One of the most profound effects of proper information management is reduced costs -- immediate and long-term. Logistics and purchasing are two areas where manufacturers have reaped abundantly. Alcan, which collects and recycles 20 billion-plus aluminum cans each year, has tripled its volume of pick-ups and deliveries in the past few years with no increase in staff. "We've done it all through business processes and the right use of technology," Foster says. Using Web-based tools, the company built a collaborative Internet site that logistics providers and Alcan logistics staff use for more efficient, up-to-date communication regarding movement, processing and delivery of the aluminum. "We're actually going beyond that," Foster continues. "We're going to create a new payment process . . . to ask these people to no longer submit freight bills to us. Since we already know the price and rate for that traffic movement lane, we're going to pay them automatically." Alcan also built a freight database that its logistics group uses to reduce the number of carriers and secure lower freight rates. The Internet site, the database and a new RFP to carriers are combining to save the company $12 million annually in logistics costs. "The best practice [of information management] is the business people and the IT people working together to achieve the business goal." Logistics also has been an area of savings for $13.8 billion technology and engineering company Emerson, according to Charles Peters, senior executive vice president. Last year the St. Louis-based company centralized its logistics management, which historically had been handled independently by about 50 divisions. Peters says that approach generated thousands of origins and destinations in a very fragmented transportation network. "Our new approach allows multiple divisions to share real-time information about transportation requirements, allowing operations to be consolidated into a common logistics management system," he says. "To-date, our new Hub System has saved Emerson approximately $20 million with the potential of saving a total of $150 million." Emerson also has saved more than $100 million over five years by consolidating materials purchases with the Emerson's Materials Information Network (MIN) -- a common database that amalgamates purchases from 1,000 Emerson locations into a common format that can be tracked and analyzed. Centralized commodity management teams use MIN to work with suppliers in cross-divisional relationships. "This represents the first time we have been able to truly and effectively manage our supplier base from a companywide perspective," Peters says.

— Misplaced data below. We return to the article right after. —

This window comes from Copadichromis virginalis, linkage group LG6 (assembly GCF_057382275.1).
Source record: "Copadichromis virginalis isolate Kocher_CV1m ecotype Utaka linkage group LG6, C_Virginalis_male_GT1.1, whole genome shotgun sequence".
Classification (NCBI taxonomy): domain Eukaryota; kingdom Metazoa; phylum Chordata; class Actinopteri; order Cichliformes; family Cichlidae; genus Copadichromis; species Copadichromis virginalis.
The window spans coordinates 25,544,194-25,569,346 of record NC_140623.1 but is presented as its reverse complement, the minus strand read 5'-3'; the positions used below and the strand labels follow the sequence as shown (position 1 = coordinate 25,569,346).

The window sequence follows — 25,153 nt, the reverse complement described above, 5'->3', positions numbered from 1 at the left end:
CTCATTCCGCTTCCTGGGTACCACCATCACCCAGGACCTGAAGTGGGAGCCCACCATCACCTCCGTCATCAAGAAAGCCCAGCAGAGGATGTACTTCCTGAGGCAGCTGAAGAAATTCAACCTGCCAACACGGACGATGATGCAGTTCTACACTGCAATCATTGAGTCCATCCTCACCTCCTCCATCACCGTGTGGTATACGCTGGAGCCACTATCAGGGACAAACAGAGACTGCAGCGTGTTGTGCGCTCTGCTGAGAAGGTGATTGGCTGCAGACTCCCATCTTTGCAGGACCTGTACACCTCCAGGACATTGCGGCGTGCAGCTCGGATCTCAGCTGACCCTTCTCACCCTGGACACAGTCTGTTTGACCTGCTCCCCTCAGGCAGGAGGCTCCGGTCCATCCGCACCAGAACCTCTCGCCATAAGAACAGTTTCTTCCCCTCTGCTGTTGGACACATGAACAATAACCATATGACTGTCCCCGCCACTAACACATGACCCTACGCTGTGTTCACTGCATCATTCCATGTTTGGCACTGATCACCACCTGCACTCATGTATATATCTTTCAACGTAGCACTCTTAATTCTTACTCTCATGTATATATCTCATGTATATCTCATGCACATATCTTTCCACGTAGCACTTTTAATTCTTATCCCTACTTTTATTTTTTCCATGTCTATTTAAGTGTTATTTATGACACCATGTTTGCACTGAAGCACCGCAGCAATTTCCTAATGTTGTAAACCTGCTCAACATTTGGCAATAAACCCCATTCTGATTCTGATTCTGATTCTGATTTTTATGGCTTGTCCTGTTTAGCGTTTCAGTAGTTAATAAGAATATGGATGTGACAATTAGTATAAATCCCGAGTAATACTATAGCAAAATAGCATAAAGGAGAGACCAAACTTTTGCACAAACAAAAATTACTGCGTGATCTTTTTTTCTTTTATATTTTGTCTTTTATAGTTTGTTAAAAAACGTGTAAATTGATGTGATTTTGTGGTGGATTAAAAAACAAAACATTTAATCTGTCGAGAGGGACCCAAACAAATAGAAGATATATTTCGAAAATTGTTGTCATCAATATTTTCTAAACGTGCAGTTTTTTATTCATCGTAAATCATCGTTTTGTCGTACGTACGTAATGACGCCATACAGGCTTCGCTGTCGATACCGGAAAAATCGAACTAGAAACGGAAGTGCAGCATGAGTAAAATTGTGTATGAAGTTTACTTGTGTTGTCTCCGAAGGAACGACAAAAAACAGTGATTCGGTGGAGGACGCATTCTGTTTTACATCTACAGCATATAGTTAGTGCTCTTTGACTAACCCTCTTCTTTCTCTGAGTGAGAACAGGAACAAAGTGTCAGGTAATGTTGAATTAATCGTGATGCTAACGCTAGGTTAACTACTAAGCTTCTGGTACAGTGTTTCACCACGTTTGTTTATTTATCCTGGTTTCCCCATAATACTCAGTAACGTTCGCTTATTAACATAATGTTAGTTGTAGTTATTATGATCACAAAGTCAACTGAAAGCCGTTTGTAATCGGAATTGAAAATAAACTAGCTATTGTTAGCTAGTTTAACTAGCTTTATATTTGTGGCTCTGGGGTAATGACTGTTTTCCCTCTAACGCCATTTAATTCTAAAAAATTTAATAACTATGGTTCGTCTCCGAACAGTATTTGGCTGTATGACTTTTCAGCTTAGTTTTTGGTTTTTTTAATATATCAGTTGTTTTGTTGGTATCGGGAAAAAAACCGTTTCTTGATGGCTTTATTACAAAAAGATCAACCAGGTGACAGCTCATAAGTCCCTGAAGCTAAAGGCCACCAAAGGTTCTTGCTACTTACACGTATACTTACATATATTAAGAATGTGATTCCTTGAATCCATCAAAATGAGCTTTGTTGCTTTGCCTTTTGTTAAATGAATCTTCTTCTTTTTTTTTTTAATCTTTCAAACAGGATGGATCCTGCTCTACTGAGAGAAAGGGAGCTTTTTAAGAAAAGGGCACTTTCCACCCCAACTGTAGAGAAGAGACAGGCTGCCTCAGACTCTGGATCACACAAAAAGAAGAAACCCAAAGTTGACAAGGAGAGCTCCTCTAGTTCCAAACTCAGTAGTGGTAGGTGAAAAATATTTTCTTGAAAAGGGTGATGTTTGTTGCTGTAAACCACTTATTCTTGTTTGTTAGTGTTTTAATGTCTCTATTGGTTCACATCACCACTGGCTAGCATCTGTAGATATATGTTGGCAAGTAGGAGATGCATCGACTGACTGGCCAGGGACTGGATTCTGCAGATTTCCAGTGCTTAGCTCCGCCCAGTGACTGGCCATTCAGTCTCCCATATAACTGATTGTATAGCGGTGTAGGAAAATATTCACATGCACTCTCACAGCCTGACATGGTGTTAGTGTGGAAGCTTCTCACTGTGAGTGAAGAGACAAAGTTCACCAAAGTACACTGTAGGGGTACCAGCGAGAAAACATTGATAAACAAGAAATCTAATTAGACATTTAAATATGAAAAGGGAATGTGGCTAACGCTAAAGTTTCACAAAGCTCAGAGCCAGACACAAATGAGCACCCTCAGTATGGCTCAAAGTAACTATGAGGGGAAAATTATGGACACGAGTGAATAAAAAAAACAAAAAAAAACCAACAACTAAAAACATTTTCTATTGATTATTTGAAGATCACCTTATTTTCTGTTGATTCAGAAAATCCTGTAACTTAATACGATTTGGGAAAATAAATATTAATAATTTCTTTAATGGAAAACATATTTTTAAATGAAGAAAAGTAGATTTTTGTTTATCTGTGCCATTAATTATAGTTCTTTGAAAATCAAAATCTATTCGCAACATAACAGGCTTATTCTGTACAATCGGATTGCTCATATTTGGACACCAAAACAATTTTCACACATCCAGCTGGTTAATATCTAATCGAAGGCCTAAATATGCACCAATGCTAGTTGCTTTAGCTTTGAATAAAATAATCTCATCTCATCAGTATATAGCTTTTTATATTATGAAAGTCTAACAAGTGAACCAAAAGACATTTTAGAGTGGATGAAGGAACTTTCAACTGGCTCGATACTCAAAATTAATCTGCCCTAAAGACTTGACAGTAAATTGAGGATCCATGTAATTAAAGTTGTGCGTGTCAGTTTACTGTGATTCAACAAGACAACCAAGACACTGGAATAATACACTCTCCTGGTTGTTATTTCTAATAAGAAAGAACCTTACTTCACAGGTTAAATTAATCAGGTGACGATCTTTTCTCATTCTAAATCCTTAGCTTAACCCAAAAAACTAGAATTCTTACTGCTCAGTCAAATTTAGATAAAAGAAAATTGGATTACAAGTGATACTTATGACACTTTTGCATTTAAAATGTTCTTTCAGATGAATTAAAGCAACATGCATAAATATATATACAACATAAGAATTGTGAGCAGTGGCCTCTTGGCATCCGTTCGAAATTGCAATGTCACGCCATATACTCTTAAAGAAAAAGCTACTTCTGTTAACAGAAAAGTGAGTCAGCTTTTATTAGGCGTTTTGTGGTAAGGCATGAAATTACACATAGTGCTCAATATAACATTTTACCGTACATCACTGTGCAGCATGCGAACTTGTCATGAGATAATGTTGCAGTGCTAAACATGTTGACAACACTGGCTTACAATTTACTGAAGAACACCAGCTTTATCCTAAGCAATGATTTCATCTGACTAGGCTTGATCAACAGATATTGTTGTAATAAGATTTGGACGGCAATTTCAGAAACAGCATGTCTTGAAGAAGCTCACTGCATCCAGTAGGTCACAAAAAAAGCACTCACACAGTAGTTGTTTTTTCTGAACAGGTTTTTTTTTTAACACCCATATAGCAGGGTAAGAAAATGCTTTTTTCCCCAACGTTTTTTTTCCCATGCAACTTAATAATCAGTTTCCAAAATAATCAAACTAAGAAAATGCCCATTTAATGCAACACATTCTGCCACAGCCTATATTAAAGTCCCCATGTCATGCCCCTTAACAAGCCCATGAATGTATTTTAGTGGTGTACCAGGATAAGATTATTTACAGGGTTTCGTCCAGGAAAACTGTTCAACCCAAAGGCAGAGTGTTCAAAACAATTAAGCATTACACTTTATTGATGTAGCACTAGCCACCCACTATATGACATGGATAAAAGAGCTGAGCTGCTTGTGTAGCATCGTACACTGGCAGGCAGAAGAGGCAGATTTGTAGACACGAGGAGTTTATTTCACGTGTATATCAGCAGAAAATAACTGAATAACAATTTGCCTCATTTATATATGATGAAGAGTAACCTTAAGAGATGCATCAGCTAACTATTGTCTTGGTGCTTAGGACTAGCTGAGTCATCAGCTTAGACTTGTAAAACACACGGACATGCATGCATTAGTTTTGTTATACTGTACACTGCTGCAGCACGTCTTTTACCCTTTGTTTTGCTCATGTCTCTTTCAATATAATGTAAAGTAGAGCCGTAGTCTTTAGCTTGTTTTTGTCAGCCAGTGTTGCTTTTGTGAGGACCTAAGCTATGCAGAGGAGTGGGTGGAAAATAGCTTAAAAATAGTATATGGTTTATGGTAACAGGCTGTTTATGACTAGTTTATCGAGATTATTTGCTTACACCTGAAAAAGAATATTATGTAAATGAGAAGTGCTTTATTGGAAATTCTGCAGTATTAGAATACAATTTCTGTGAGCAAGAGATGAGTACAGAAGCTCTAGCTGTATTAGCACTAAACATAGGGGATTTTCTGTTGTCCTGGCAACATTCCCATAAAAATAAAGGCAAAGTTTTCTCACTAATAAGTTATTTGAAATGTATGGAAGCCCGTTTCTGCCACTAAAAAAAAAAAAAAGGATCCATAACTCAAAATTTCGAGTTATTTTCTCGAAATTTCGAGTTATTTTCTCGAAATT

Factory Floor Challenges